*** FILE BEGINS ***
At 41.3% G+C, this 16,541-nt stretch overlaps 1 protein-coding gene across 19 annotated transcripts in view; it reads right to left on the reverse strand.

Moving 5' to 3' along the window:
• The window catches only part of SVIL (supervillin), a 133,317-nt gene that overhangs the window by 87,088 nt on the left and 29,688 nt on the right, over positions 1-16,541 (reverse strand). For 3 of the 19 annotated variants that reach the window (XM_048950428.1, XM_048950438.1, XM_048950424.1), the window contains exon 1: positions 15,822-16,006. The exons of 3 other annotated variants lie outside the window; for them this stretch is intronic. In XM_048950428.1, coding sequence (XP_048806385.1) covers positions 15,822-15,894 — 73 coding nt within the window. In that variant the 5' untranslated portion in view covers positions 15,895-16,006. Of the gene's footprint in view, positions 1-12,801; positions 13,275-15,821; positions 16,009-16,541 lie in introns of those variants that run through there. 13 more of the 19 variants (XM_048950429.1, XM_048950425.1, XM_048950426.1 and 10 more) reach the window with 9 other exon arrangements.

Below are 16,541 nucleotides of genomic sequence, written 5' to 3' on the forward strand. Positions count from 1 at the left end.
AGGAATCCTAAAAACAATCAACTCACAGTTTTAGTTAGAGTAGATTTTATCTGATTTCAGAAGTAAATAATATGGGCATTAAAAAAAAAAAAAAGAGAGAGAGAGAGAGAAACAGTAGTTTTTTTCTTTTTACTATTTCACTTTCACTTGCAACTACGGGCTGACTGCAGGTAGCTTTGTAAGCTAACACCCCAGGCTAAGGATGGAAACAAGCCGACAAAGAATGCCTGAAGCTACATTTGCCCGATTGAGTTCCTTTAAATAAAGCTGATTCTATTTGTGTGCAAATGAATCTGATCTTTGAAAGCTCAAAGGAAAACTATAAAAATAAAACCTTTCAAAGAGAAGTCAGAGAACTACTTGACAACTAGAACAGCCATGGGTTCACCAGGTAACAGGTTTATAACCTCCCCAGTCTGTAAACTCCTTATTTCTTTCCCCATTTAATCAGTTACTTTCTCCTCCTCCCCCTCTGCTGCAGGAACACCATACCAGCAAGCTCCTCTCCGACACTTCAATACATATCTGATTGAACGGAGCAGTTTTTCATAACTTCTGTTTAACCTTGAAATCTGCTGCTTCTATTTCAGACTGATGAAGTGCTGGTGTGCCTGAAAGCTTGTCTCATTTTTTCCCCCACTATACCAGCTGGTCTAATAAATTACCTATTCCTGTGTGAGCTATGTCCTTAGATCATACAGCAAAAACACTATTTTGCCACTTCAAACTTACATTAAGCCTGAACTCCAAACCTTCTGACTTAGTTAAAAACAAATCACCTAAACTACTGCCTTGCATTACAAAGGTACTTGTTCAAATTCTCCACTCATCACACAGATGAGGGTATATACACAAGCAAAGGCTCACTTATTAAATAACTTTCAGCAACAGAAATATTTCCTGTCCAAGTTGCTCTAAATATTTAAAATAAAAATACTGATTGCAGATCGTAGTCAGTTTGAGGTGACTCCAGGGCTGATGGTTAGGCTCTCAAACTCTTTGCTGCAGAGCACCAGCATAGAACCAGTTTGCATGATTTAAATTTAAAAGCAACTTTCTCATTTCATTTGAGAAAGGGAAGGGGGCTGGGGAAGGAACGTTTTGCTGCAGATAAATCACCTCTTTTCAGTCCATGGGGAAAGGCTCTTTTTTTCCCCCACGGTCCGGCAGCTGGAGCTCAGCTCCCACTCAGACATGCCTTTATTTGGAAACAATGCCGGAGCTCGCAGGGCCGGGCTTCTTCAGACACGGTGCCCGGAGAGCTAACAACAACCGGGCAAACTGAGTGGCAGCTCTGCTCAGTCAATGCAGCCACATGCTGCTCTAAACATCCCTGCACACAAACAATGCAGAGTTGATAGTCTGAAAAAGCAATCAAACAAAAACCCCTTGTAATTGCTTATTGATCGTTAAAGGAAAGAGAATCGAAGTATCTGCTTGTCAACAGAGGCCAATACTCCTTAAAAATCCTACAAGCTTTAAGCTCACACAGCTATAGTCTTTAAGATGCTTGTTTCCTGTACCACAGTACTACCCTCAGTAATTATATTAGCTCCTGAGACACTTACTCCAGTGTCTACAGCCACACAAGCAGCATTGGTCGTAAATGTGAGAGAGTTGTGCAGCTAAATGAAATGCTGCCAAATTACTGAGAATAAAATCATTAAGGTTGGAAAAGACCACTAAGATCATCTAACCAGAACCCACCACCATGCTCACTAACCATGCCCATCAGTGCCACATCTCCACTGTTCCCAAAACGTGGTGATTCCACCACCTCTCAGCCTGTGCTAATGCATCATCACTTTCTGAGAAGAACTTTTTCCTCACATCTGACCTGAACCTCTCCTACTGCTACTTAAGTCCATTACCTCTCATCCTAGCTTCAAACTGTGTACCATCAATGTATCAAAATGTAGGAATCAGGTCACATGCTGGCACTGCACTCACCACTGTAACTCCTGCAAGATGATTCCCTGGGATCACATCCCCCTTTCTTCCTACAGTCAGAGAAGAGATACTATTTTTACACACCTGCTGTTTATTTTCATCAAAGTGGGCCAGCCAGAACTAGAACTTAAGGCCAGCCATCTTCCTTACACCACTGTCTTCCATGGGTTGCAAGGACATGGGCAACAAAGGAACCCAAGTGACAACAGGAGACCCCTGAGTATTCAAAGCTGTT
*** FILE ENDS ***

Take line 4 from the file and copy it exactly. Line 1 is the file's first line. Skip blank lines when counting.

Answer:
Below are 16,541 nucleotides of genomic sequence, written 5' to 3' on the forward strand. Positions count from 1 at the left end.